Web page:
Page 2: The historical perspective
During the 1990s there was increasing governmental and environmental pressure on the UK’s construction companies to address construction procurement methods and efficiency and engage in more sustainable practices. This took place against a background of global concern about causing irreparable damage to the planet’s resource base. The construction industry must think carefully about how and why it uses scarce resources.
In 1998, a Construction Task Force was set up to investigate poor industry standards. The outcome was the publication of the Egan Report which revealed under-achievement within the construction industry, low profitability and insufficient investment in capital, research and development and training. The Report contained proposals for improving construction performance and stated that the industry must design projects for ease of construction and processes with improved energy efficiency.
Sustained improvement should be delivered through use of techniques for eliminating waste and increasing value for the customer. Instead of focusing primarily on the base price of a project, construction firms should take wider consideration of future maintenance costs and environmental impact. For example, it may appear cost effective to install cheap windows but if they need extensive maintenance or replacement after a short period of time then the initial purchase proves to be a false economy.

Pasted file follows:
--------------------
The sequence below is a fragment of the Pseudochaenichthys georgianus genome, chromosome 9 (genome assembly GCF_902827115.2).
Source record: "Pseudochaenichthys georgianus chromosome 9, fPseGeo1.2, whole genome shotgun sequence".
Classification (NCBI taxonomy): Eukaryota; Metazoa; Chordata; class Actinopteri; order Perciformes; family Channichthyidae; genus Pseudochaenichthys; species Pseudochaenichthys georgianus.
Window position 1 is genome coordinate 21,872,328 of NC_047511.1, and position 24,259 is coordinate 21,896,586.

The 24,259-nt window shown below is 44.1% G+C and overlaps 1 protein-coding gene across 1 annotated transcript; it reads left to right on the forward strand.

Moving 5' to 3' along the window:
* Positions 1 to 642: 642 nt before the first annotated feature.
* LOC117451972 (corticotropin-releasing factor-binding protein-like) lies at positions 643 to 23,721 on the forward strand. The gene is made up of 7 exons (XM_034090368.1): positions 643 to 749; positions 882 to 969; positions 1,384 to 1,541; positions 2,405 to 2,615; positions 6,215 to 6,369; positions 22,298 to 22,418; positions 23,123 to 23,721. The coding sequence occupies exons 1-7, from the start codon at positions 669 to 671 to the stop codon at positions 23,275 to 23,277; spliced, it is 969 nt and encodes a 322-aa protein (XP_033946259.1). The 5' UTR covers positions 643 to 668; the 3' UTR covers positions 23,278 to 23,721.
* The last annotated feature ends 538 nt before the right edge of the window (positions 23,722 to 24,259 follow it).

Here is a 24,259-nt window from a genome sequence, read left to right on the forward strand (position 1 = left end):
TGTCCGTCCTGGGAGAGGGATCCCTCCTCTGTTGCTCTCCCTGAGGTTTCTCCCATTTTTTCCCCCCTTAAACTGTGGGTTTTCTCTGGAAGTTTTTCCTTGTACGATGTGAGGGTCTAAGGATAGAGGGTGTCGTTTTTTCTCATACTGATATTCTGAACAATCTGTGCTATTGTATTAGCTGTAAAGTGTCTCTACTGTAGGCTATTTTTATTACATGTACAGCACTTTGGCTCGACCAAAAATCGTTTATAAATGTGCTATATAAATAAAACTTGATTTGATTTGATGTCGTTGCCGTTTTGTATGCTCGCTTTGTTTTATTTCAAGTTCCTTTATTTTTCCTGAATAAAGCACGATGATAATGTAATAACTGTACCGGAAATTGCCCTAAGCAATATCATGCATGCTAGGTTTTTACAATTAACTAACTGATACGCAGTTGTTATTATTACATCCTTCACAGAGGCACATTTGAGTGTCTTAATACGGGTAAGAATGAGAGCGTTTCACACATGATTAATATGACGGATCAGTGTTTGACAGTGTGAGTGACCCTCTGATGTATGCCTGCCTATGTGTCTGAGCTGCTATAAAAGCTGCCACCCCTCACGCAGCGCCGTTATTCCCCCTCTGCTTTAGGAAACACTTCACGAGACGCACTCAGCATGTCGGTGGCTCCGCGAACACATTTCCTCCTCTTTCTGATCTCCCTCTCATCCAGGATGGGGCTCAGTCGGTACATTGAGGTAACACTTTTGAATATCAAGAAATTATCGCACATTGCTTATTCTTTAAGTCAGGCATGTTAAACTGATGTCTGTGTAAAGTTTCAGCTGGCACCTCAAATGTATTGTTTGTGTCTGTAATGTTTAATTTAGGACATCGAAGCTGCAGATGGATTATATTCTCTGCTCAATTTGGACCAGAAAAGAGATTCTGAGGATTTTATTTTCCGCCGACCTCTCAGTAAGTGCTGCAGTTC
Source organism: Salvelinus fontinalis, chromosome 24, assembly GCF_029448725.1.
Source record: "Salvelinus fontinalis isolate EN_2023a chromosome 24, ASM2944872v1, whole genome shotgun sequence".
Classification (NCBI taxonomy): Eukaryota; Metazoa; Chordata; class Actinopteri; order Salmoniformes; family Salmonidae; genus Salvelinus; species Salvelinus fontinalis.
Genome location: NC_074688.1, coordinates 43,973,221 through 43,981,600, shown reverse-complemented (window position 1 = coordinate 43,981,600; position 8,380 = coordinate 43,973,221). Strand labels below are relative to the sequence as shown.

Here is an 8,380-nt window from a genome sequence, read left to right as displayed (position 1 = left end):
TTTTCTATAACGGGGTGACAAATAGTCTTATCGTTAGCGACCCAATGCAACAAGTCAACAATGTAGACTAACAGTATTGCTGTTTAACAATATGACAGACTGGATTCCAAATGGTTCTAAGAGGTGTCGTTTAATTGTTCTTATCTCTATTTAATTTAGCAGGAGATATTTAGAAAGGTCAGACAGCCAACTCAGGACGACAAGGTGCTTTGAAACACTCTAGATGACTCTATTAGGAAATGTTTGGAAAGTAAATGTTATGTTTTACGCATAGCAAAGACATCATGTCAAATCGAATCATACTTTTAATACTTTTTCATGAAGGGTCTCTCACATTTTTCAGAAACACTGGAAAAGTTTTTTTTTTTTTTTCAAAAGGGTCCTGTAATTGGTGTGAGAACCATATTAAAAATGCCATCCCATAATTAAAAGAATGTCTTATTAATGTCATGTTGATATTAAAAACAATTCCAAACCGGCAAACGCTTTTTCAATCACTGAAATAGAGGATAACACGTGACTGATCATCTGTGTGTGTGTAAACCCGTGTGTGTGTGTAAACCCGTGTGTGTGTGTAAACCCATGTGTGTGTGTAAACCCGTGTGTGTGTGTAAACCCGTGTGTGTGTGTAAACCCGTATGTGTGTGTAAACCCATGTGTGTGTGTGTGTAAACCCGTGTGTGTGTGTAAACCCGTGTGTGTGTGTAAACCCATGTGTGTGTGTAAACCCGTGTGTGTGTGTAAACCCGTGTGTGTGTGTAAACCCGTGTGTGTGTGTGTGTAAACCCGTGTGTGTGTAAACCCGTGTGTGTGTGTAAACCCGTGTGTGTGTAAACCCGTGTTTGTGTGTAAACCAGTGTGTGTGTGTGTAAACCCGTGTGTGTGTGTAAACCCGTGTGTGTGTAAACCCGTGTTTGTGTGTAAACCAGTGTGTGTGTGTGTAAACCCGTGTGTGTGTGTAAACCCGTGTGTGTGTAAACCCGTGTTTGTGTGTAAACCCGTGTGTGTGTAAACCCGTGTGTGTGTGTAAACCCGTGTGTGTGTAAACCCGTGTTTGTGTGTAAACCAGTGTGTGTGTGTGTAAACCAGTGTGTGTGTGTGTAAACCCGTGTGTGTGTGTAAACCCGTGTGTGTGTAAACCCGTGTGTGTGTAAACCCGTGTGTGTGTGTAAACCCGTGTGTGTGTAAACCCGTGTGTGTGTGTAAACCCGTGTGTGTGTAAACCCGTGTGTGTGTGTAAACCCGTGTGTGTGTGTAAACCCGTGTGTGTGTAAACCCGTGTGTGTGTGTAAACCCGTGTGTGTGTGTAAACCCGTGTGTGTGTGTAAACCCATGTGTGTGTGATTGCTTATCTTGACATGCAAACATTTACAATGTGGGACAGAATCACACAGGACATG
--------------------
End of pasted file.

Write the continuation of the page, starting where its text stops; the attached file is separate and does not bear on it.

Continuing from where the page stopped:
As a result of the Egan Report, a Local Government Act was passed laying a new statutory duty of best value for local authorities. As well as local authorities and housing associations many private facilities and property managers are also adopting the best value concept. This was particularly relevant in the case of the replacement window market which was often more concerned with providing PVC-u windows as a short term solution than with any thoughts of long-term performance, maintenance and implications on the environment.
For years, the pressure group Greenpeace has been active in highlighting the environmental concerns with PVC-u and was particularly scathing in its criticisms of the Government demanding that: 'The UK Government has agreed to eliminate hazardous substances by 2020. Let’s start with PVC-u windows.'
PVC-u stands for unplasticised polyvinyl chloride. (Soft PVC, often called vinyl, contains softeners or plasticisers. PVC-u does not contain these softeners and is hard and inflexible as a result.)
The production and disposal of all types of PVC release some of today’s most damaging industrial pollutants and some of the chemicals used to make PVC-u are the subject of international conventions to ban them. When PVC-u windows are disposed of, many of these chemicals are again released into the environment, either through chemical reactions caused when PVC-u is incinerated or through depositing old PVC-u frames in landfill sites.